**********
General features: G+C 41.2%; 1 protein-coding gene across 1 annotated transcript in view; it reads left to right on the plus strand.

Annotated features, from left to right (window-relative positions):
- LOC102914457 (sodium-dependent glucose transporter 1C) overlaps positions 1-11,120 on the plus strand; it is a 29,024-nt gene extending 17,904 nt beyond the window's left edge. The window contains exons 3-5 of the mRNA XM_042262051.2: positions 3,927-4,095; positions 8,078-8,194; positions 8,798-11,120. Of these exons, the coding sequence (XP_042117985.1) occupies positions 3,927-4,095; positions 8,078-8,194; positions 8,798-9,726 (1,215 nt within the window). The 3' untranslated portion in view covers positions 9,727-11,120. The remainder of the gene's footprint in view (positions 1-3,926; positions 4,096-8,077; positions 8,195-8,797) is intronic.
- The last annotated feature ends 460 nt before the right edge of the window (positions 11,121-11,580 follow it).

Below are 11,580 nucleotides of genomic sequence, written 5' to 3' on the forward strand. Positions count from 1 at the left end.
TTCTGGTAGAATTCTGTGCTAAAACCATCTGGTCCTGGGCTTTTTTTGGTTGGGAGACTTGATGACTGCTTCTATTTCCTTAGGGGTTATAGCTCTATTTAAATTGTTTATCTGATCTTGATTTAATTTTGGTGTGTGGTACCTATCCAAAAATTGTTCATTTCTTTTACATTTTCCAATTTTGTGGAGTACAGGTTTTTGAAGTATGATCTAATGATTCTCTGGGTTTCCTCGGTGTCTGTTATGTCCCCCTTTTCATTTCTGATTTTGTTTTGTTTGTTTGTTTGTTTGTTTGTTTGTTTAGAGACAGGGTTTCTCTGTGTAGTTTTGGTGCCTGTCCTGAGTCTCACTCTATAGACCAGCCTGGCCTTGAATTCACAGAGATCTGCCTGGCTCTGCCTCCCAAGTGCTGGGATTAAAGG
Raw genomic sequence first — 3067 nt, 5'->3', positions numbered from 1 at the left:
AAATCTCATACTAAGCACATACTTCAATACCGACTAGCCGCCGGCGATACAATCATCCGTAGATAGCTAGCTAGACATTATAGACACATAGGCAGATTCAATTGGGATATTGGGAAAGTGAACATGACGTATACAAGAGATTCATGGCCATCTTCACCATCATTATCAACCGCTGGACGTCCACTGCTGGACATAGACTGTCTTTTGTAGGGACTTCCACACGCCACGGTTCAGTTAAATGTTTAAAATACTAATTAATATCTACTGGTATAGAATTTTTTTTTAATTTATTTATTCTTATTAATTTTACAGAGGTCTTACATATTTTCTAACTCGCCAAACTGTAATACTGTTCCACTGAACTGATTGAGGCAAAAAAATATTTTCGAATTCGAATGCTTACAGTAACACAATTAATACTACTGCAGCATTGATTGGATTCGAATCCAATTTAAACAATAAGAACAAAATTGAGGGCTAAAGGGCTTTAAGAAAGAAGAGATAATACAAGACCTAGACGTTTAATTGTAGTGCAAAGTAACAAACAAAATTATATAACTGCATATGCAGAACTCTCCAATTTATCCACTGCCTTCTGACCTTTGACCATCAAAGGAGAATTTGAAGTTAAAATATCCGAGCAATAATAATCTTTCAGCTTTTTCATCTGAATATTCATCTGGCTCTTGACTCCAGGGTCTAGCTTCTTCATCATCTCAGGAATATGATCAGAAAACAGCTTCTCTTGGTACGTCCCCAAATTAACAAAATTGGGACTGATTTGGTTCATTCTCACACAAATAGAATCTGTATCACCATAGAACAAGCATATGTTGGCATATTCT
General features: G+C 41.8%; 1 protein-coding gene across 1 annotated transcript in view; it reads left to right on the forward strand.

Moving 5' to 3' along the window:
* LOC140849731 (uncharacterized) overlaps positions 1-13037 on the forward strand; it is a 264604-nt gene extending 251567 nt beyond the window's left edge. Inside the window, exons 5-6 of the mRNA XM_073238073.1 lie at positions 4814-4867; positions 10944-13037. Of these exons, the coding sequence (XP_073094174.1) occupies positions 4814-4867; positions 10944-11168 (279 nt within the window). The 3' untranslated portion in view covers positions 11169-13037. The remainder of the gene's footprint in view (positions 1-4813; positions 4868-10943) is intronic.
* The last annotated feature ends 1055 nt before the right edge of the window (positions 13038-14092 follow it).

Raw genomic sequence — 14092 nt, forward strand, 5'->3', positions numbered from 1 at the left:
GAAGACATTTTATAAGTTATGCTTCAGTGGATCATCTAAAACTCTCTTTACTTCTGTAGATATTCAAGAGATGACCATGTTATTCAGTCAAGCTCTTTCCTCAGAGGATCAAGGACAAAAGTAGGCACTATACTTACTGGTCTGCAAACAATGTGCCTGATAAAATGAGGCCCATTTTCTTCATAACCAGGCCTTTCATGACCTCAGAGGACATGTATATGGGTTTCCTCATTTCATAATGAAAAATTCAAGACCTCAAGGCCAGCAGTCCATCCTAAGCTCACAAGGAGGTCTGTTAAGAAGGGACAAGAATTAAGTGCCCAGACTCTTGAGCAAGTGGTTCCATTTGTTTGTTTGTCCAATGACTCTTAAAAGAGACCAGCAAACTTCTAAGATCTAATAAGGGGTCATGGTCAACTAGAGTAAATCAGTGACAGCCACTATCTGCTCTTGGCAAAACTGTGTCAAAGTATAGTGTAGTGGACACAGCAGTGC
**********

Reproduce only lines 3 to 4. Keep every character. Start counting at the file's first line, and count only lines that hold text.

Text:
- LOC102914457 (sodium-dependent glucose transporter 1C) overlaps positions 1-11,120 on the plus strand; it is a 29,024-nt gene extending 17,904 nt beyond the window's left edge. The window contains exons 3-5 of the mRNA XM_042262051.2: positions 3,927-4,095; positions 8,078-8,194; positions 8,798-11,120. Of these exons, the coding sequence (XP_042117985.1) occupies positions 3,927-4,095; positions 8,078-8,194; positions 8,798-9,726 (1,215 nt within the window). The 3' untranslated portion in view covers positions 9,727-11,120. The remainder of the gene's footprint in view (positions 1-3,926; positions 4,096-8,077; positions 8,195-8,797) is intronic.
- The last annotated feature ends 460 nt before the right edge of the window (positions 11,121-11,580 follow it).